The end credits of the 1994 prison drama are rolling The Shawshank RedemptionDirector Frank Darabont’s final message to his audience has nothing to do with the protagonists Andy (Tim Robbins) or Red (Morgan Freeman) – it’s more about you Allen Greeneto whom the film was dedicated.
But who was Allen Greene in real life? And what did he have to do with Darabont’s cinematic masterpiece? Here’s the inside story.
A literary agent who had faith in a young writer
Allen Greene was Frank Darabont’s literary agent. Darabont, like many aspiring directors, had benefited from the generosity of writer Stephen King, who famously developed the practice of selling the rights to several of his short stories for peanuts to promote the budding careers of young directors. In the Darabont case, in 1987 he agreed to pay King, already a world-famous author, a $5,000 fee (King never cashed the check) for the film rights to “Rita Hayworth and Shawshank Redemption,” the novella on which the film based based.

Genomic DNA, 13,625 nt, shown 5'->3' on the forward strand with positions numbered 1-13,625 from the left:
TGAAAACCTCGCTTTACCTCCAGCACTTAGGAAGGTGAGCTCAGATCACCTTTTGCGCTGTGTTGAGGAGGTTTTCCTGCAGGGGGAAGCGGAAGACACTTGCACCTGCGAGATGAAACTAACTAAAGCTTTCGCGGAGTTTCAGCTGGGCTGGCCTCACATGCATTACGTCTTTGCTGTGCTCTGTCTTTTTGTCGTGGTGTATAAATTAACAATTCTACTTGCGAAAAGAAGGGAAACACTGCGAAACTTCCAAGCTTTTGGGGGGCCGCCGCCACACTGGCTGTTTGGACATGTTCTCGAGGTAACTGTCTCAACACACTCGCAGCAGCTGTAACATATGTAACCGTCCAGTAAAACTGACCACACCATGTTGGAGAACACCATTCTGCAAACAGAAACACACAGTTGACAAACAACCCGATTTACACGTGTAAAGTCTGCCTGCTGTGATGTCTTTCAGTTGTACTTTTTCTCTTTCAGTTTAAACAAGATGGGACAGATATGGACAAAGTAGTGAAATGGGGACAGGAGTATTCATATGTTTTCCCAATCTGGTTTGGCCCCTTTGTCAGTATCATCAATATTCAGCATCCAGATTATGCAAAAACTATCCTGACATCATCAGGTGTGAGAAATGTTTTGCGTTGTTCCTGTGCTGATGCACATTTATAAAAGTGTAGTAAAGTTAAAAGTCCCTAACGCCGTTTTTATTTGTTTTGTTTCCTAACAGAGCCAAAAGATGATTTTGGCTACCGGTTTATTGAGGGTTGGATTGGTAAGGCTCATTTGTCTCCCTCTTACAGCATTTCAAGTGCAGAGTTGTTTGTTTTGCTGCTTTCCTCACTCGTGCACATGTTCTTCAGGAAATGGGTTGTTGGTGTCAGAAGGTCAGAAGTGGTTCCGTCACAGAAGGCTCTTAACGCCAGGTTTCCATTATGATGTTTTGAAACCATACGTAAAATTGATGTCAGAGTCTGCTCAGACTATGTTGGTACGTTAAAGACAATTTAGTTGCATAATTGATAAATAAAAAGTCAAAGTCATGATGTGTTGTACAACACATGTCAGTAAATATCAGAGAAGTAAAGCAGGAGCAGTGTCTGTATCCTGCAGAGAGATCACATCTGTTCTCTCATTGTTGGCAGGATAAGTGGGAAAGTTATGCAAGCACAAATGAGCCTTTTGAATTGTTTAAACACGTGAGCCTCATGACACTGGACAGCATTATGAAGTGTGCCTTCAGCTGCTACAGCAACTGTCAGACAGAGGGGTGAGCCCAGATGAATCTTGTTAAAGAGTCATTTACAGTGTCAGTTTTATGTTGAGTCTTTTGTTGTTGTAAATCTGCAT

But Darabont’s early work revolved primarily around screenplay writing, and he was very grateful to Greene, who agreed to represent him as an agent in the ’80s and shop special Darabont scripts to interested producers. In 1989, just months after the premiere of Darabont’s third feature film, The Fly II, Greene died of complications from AIDS, having never seen Darabont realize the project he had first outlined two years earlier. Darabont added this dedication as a thank you for Greene’s trust in him during the crucial early years of his career.